ISLAMABAD, Dec 27 (KUNA) -- Change is the only hope that is keeping
elections' soul alive among Pakistani youth as country plunges into
ever-worsening economy and perilous security situation that recently claimed
the life of a seasoned politician and a provincial minister.
Pakistan will hold elections next year and voters' verification campaign
has already begun in Southern Karachi port city, country's largest commercial
city. The target of all political parties is the youth, which makes 63 per
cent of Pakistan's total population.
There are two main political parties Pakistan People's Party (PPP) and
Pakistan Muslim League (PML)-Nawaz Faction and both are traditional rivals.
Power has been shifting between the two parties since 1970s.
The new political players, which have recently emerged and also stirred
interest among the youth, are renowned cricketer Imran Khan's Pakistan
Tehrik-i-Insaf (PTI) and the Pakistan Movement of religious cleric cum
professor Maulana Tahrul Qadri.
Both recently chanted the slogan of change. Imran's slogan for change is
known as 'Tsunami of change' and Maulana Qadri's at his rally said that he has
come to change nation's destiny. He gave government a deadline of Jan 10th for
Whether both will prove to be game changers is yet to be seen but the youth
has definitely pegged hopes at them. The prevalent situation has brought a
major change at country's political culture and that is that the youth and
women are becoming more and more interested in politics.
Imran's rallies have been attended by thousands but Maulana Qadri's last
week rally was attended by more than four million, mostly young people and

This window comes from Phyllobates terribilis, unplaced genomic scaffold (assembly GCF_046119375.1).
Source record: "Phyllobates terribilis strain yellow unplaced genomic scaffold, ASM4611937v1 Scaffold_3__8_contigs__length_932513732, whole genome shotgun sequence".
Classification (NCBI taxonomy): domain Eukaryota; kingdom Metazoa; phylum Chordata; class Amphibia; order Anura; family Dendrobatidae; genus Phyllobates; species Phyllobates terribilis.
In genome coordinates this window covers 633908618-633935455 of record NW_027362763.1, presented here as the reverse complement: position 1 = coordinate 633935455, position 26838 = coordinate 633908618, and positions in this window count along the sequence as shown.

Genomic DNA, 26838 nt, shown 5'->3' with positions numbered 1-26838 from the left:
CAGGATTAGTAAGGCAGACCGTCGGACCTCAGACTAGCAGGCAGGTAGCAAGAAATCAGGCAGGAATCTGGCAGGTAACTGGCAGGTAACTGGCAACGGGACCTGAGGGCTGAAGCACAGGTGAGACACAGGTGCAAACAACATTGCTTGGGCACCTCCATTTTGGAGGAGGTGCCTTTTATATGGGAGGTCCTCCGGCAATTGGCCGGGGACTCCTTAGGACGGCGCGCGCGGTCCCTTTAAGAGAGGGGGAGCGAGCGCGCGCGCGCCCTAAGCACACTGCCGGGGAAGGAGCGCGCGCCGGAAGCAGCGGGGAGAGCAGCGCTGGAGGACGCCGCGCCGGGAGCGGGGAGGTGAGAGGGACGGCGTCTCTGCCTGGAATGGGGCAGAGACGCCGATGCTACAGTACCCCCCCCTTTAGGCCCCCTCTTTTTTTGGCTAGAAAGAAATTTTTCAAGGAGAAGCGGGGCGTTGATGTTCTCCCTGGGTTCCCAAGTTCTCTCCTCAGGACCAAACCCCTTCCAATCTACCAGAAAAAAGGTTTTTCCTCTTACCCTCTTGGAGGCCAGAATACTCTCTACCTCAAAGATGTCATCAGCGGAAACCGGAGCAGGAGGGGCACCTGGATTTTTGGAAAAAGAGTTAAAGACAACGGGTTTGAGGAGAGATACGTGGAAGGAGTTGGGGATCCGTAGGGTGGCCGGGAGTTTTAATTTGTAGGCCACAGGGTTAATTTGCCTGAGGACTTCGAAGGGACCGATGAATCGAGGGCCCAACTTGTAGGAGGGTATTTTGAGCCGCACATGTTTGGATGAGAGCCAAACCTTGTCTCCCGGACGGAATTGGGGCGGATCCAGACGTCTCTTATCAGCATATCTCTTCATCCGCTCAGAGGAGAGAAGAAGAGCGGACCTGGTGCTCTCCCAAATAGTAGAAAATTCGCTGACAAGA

"I don't care whether Imran comes or Qadri or again the same old political
parties form coalition government. What I care about is what economic and
social change and stability the new government is going to bring in", said
Imran Hashmi, a politics student at Punjab University and also President of
the university's debate society. Imran happens to be the member of
Jamait-e-Islami (JI)'s student wing also.
Khurram Shehzad, a local young entrepreneur and father of two-year old,
said that his small software house is running out of business because of long
and persistent load-shedding. He said he will vote for Imran but was less
optimistic about his political career.
"I know so many of my college fellows who are unemployed, the brilliant
ones leaving the country in search of better careers abroad and some doing
minor jobs", said Shehzad.
"We want economic and political stability. Our system and political culture
needs to be changed," said Shehzad while expressing disappointment over the
main political parties.
Another significant political development that took place on Thursday was
the formal joining of Bilawal Bhutto, the son of late Prime Minister Benazir
Bhutto and chairperson of PPP, into country's politics. President Asif Ali
Zardari introduced him as a gift to young population and said that he has
completed his education and time has come for his political training.
A local senior analyst and journalist Mujeeb-ur-Rehman Shami was of opinion
that Bilawal is PPP's answer to Imran's Tsunami and Qadri's Pakistan Movement.
He said that whoever wins youth heart, will win the next elections. (end)
KUNA 271818 Dec 12NNNN